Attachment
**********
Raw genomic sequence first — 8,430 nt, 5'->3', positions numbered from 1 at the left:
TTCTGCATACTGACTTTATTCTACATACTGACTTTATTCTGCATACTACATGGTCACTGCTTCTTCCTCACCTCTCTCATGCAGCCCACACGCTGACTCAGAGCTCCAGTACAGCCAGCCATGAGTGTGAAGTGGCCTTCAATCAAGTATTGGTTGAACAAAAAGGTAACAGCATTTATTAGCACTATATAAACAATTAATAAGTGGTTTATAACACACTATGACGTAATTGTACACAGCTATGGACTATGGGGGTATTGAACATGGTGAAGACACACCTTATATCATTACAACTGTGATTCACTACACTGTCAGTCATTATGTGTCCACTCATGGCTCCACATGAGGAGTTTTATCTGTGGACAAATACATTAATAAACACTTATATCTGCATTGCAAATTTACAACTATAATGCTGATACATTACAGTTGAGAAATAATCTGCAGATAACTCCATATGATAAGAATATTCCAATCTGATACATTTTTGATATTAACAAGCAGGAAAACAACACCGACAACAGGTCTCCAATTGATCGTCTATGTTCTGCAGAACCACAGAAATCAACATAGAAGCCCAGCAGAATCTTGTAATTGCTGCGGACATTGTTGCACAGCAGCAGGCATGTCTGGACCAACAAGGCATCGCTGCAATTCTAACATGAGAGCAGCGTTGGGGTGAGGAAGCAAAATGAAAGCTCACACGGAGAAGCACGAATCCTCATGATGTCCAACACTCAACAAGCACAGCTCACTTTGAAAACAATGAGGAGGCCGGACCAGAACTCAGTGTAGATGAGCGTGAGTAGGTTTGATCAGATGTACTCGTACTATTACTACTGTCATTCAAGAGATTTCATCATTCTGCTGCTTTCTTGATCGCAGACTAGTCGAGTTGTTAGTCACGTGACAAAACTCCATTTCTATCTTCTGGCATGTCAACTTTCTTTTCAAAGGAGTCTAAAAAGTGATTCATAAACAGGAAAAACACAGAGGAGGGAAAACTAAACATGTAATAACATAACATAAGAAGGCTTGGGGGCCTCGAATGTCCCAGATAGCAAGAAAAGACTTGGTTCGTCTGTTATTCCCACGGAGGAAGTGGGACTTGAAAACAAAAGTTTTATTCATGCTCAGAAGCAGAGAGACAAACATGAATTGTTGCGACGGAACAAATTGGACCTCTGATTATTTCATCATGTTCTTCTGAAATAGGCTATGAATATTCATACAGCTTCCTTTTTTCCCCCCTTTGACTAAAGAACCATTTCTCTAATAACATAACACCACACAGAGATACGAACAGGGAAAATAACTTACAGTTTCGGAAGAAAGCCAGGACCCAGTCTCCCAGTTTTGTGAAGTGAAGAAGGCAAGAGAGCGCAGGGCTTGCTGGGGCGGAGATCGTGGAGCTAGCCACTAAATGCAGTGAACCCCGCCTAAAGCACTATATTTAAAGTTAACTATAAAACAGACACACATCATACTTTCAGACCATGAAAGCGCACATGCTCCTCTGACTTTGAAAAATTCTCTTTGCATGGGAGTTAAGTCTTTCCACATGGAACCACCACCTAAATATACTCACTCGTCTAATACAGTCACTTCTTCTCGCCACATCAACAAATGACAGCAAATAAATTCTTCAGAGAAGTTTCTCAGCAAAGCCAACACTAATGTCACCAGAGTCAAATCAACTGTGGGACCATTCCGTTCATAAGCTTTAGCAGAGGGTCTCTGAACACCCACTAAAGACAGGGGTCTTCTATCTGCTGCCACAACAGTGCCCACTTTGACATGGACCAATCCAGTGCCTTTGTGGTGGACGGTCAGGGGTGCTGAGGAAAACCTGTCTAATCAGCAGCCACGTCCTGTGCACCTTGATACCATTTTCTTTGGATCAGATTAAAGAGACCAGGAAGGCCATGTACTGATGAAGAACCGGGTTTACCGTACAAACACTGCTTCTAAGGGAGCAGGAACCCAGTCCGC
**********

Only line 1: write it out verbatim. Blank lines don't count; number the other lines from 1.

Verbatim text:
Raw genomic sequence first — 8,430 nt, 5'->3', positions numbered from 1 at the left: